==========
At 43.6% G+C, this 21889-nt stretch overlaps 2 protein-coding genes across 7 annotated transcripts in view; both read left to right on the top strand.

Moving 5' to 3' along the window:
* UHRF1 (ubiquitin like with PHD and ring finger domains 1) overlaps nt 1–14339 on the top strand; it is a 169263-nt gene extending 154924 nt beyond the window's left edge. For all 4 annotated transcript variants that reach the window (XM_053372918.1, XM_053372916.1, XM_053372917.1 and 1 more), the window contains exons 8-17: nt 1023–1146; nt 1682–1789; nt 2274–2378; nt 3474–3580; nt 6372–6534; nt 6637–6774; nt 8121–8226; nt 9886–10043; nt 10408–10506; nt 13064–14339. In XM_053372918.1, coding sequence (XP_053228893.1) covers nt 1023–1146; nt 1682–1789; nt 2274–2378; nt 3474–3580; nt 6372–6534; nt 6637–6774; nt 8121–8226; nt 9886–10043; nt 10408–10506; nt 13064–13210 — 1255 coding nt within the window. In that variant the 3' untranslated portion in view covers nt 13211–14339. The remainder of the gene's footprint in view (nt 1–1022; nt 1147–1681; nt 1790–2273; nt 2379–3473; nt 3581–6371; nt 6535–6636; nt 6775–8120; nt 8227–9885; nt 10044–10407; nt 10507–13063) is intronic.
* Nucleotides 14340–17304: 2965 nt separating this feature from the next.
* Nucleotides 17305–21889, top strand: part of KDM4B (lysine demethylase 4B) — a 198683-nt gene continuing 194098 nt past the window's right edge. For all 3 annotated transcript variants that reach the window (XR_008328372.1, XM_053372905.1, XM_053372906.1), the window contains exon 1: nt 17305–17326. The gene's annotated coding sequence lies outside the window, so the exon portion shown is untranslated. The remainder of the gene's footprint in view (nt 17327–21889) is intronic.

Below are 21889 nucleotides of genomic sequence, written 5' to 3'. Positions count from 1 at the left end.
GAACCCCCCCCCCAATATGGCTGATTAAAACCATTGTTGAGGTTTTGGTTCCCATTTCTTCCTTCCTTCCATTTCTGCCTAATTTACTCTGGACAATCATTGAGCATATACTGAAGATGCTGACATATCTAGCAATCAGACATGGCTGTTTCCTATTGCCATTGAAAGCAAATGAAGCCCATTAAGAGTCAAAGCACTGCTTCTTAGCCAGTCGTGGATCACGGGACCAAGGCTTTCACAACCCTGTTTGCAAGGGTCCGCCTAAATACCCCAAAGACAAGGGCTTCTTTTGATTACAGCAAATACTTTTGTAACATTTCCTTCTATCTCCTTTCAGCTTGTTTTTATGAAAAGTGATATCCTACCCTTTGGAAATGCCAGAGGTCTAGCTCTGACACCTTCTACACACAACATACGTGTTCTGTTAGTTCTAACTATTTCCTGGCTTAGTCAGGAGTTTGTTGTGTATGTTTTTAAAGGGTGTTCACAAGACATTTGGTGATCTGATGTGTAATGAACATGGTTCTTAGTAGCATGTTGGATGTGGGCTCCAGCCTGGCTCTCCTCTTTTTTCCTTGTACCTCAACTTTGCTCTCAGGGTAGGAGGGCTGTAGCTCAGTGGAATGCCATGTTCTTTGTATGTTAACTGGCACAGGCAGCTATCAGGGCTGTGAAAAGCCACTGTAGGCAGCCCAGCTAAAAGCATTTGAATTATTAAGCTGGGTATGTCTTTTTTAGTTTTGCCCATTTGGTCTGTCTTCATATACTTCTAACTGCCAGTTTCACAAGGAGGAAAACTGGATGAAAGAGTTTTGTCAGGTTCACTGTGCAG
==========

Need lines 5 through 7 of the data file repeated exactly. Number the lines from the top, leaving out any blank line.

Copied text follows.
* Nucleotides 17305–21889, top strand: part of KDM4B (lysine demethylase 4B) — a 198683-nt gene continuing 194098 nt past the window's right edge. For all 3 annotated transcript variants that reach the window (XR_008328372.1, XM_053372905.1, XM_053372906.1), the window contains exon 1: nt 17305–17326. The gene's annotated coding sequence lies outside the window, so the exon portion shown is untranslated. The remainder of the gene's footprint in view (nt 17327–21889) is intronic.

Below are 21889 nucleotides of genomic sequence, written 5' to 3'. Positions count from 1 at the left end.
GAACCCCCCCCCCAATATGGCTGATTAAAACCATTGTTGAGGTTTTGGTTCCCATTTCTTCCTTCCTTCCATTTCTGCCTAATTTACTCTGGACAATCATTGAGCATATACTGAAGATGCTGACATATCTAGCAATCAGACATGGCTGTTTCCTATTGCCATTGAAAGCAAATGAAGCCCATTAAGAGTCAAAGCACTGCTTCTTAGCCAGTCGTGGATCACGGGACCAAGGCTTTCACAACCCTGTTTGCAAGGGTCCGCCTAAATACCCCAAAGACAAGGGCTTCTTTTGATTACAGCAAATACTTTTGTAACATTTCCTTCTATCTCCTTTCAGCTTGTTTTTATGAAAAGTGATATCCTACCCTTTGGAAATGCCAGAGGTCTAGCTCTGACACCTTCTACACACAACATACGTGTTCTGTTAGTTCTAACTATTTCCTGGCTTAGTCAGGAGTTTGTTGTGTATGTTTTTAAAGGGTGTTCACAAGACATTTGGTGATCTGATGTGTAATGAACATGGTTCTTAGTAGCATGTTGGATGTGGGCTCCAGCCTGGCTCTCCTCTTTTTTCCTTGTACCTCAACTTTGCTCTCAGGGTAGGAGGGCTGTAGCTCAGTGGAATGCCATGTTCTTTGTATGTTAACTGGCACAGGCAGCTATCAGGGCTGTGAAAAGCCACTGTAGGCAGCCCAGCTAAAAGCATTTGAATTATTAAGCTGGGTATGTCTTTTTTAGTTTTGCCCATTTGGTCTGTCTTCATATACTTCTAACTGCCAGTTTCACAAGGAGGAAAACTGGATGAAAGAGTTTTGTCAGGTTCACTGTGCAG